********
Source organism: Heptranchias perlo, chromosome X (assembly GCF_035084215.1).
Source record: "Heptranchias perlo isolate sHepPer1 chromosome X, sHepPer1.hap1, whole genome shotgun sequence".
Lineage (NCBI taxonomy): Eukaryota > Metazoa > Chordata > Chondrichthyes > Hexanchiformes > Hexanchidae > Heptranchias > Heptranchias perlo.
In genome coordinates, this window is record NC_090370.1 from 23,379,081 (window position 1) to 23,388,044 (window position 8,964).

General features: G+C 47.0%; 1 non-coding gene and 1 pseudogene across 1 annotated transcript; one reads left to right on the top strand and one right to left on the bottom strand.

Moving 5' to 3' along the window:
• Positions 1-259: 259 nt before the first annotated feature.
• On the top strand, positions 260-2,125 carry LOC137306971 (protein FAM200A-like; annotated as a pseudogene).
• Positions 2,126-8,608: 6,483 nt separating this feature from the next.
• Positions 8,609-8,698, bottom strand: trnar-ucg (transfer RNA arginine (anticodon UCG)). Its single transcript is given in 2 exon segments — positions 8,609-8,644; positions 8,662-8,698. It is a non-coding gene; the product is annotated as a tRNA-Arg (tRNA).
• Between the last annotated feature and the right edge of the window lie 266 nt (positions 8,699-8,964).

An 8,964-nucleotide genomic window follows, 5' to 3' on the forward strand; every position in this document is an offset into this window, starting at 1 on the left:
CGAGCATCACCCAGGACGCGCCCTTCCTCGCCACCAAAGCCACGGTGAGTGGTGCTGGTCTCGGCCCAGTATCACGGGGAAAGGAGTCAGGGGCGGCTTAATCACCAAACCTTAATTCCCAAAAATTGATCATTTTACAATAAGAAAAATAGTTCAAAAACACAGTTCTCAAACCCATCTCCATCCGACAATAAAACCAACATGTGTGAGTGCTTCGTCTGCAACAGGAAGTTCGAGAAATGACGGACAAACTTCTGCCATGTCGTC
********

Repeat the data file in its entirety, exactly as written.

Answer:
Source organism: Heptranchias perlo, chromosome X (assembly GCF_035084215.1).
Source record: "Heptranchias perlo isolate sHepPer1 chromosome X, sHepPer1.hap1, whole genome shotgun sequence".
Lineage (NCBI taxonomy): Eukaryota > Metazoa > Chordata > Chondrichthyes > Hexanchiformes > Hexanchidae > Heptranchias > Heptranchias perlo.
In genome coordinates, this window is record NC_090370.1 from 23,379,081 (window position 1) to 23,388,044 (window position 8,964).

General features: G+C 47.0%; 1 non-coding gene and 1 pseudogene across 1 annotated transcript; one reads left to right on the top strand and one right to left on the bottom strand.

Moving 5' to 3' along the window:
• Positions 1-259: 259 nt before the first annotated feature.
• On the top strand, positions 260-2,125 carry LOC137306971 (protein FAM200A-like; annotated as a pseudogene).
• Positions 2,126-8,608: 6,483 nt separating this feature from the next.
• Positions 8,609-8,698, bottom strand: trnar-ucg (transfer RNA arginine (anticodon UCG)). Its single transcript is given in 2 exon segments — positions 8,609-8,644; positions 8,662-8,698. It is a non-coding gene; the product is annotated as a tRNA-Arg (tRNA).
• Between the last annotated feature and the right edge of the window lie 266 nt (positions 8,699-8,964).

An 8,964-nucleotide genomic window follows, 5' to 3' on the forward strand; every position in this document is an offset into this window, starting at 1 on the left:
CGAGCATCACCCAGGACGCGCCCTTCCTCGCCACCAAAGCCACGGTGAGTGGTGCTGGTCTCGGCCCAGTATCACGGGGAAAGGAGTCAGGGGCGGCTTAATCACCAAACCTTAATTCCCAAAAATTGATCATTTTACAATAAGAAAAATAGTTCAAAAACACAGTTCTCAAACCCATCTCCATCCGACAATAAAACCAACATGTGTGAGTGCTTCGTCTGCAACAGGAAGTTCGAGAAATGACGGACAAACTTCTGCCATGTCGTC